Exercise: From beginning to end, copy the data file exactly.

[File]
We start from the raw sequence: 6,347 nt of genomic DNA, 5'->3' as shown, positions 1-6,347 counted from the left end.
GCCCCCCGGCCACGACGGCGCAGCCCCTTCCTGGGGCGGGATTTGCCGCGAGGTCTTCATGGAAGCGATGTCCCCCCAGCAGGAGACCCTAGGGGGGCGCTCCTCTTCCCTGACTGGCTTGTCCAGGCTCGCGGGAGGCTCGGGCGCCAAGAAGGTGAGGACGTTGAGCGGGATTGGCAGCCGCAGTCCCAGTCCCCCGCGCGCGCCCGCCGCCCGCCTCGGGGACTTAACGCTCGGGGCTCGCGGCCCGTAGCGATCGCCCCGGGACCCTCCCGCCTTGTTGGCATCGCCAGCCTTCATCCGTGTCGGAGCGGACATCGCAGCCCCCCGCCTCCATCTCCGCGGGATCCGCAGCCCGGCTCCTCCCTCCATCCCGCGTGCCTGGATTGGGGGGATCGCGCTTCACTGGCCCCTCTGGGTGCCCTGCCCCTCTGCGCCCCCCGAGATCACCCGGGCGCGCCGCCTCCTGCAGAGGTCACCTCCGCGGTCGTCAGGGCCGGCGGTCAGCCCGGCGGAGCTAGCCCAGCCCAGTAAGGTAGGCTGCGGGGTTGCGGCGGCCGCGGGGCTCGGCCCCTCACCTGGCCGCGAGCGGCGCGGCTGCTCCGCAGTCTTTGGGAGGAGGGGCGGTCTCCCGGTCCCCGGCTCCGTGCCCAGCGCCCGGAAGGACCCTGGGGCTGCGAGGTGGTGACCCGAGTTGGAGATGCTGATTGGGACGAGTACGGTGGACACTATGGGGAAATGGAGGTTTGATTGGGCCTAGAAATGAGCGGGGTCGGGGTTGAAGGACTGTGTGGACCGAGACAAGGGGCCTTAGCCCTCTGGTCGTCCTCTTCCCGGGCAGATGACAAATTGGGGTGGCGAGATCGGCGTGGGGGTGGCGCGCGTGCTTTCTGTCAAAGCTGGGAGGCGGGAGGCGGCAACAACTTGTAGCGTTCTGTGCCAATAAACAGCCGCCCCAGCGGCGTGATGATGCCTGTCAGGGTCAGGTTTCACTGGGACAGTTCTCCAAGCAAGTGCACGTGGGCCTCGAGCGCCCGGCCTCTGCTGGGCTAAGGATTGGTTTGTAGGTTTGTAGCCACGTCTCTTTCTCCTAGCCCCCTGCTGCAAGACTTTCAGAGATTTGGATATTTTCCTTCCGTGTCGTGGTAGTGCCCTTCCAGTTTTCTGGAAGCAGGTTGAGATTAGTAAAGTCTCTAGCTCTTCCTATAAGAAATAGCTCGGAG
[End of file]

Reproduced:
We start from the raw sequence: 6,347 nt of genomic DNA, 5'->3' as shown, positions 1-6,347 counted from the left end.
GCCCCCCGGCCACGACGGCGCAGCCCCTTCCTGGGGCGGGATTTGCCGCGAGGTCTTCATGGAAGCGATGTCCCCCCAGCAGGAGACCCTAGGGGGGCGCTCCTCTTCCCTGACTGGCTTGTCCAGGCTCGCGGGAGGCTCGGGCGCCAAGAAGGTGAGGACGTTGAGCGGGATTGGCAGCCGCAGTCCCAGTCCCCCGCGCGCGCCCGCCGCCCGCCTCGGGGACTTAACGCTCGGGGCTCGCGGCCCGTAGCGATCGCCCCGGGACCCTCCCGCCTTGTTGGCATCGCCAGCCTTCATCCGTGTCGGAGCGGACATCGCAGCCCCCCGCCTCCATCTCCGCGGGATCCGCAGCCCGGCTCCTCCCTCCATCCCGCGTGCCTGGATTGGGGGGATCGCGCTTCACTGGCCCCTCTGGGTGCCCTGCCCCTCTGCGCCCCCCGAGATCACCCGGGCGCGCCGCCTCCTGCAGAGGTCACCTCCGCGGTCGTCAGGGCCGGCGGTCAGCCCGGCGGAGCTAGCCCAGCCCAGTAAGGTAGGCTGCGGGGTTGCGGCGGCCGCGGGGCTCGGCCCCTCACCTGGCCGCGAGCGGCGCGGCTGCTCCGCAGTCTTTGGGAGGAGGGGCGGTCTCCCGGTCCCCGGCTCCGTGCCCAGCGCCCGGAAGGACCCTGGGGCTGCGAGGTGGTGACCCGAGTTGGAGATGCTGATTGGGACGAGTACGGTGGACACTATGGGGAAATGGAGGTTTGATTGGGCCTAGAAATGAGCGGGGTCGGGGTTGAAGGACTGTGTGGACCGAGACAAGGGGCCTTAGCCCTCTGGTCGTCCTCTTCCCGGGCAGATGACAAATTGGGGTGGCGAGATCGGCGTGGGGGTGGCGCGCGTGCTTTCTGTCAAAGCTGGGAGGCGGGAGGCGGCAACAACTTGTAGCGTTCTGTGCCAATAAACAGCCGCCCCAGCGGCGTGATGATGCCTGTCAGGGTCAGGTTTCACTGGGACAGTTCTCCAAGCAAGTGCACGTGGGCCTCGAGCGCCCGGCCTCTGCTGGGCTAAGGATTGGTTTGTAGGTTTGTAGCCACGTCTCTTTCTCCTAGCCCCCTGCTGCAAGACTTTCAGAGATTTGGATATTTTCCTTCCGTGTCGTGGTAGTGCCCTTCCAGTTTTCTGGAAGCAGGTTGAGATTAGTAAAGTCTCTAGCTCTTCCTATAAGAAATAGCTCGGAG